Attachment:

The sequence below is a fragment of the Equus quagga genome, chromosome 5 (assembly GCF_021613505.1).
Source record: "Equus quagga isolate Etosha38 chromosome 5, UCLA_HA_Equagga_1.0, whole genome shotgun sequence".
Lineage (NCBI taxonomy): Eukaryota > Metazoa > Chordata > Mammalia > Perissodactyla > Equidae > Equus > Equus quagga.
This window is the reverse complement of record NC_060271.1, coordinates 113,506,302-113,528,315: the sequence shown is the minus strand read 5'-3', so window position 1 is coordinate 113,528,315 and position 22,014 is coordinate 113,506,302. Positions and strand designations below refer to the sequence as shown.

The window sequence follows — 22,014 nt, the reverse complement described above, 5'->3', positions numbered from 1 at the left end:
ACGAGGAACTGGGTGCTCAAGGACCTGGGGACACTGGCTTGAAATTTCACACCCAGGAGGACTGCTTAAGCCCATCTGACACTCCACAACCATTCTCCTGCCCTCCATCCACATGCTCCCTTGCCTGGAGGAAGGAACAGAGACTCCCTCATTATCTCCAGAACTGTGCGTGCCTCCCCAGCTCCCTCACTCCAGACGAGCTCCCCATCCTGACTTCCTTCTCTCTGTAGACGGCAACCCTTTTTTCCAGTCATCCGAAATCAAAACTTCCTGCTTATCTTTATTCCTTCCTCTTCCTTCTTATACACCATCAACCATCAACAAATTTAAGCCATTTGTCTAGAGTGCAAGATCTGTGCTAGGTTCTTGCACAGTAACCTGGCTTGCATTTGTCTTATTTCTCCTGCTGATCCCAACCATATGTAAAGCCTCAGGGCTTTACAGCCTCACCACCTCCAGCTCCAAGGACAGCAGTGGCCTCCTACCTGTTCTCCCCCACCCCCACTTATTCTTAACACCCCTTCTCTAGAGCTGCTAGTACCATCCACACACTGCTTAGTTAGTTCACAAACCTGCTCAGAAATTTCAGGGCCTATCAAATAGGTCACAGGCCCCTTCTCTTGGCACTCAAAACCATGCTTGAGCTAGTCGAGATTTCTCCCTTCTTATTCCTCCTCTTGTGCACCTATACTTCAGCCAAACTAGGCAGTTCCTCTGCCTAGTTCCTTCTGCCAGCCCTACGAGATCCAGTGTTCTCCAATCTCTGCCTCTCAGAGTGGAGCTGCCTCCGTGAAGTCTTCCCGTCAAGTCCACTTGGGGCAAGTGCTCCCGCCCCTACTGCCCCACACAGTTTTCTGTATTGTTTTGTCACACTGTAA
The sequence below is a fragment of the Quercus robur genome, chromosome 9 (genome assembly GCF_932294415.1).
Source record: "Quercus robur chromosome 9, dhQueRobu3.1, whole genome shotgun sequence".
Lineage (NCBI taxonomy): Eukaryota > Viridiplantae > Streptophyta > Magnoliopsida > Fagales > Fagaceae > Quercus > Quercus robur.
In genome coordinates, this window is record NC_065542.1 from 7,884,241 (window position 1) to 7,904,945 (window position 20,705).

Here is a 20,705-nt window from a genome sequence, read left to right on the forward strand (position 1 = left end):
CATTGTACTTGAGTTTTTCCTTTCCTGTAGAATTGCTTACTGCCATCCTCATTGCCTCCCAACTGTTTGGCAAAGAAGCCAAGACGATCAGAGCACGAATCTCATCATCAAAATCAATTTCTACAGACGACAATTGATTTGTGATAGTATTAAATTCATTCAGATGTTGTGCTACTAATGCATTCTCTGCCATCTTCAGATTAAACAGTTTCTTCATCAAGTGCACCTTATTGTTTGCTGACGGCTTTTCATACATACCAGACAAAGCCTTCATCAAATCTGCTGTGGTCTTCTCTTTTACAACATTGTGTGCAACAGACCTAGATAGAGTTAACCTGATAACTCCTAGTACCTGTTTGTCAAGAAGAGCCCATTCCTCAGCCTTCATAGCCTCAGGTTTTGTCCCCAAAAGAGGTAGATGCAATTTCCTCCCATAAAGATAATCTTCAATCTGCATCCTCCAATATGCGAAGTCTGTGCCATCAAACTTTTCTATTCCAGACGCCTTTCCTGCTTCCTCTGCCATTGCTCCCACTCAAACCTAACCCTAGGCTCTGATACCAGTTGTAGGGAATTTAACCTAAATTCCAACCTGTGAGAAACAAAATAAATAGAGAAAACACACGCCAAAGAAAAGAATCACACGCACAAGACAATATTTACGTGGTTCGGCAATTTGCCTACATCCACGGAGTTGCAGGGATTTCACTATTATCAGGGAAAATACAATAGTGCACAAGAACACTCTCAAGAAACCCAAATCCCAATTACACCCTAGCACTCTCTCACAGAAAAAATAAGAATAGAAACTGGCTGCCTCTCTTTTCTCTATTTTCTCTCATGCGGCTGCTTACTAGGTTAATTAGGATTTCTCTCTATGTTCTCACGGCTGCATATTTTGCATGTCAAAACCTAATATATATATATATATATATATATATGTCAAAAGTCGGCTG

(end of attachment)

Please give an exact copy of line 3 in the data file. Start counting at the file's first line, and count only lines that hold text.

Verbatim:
Lineage (NCBI taxonomy): Eukaryota > Metazoa > Chordata > Mammalia > Perissodactyla > Equidae > Equus > Equus quagga.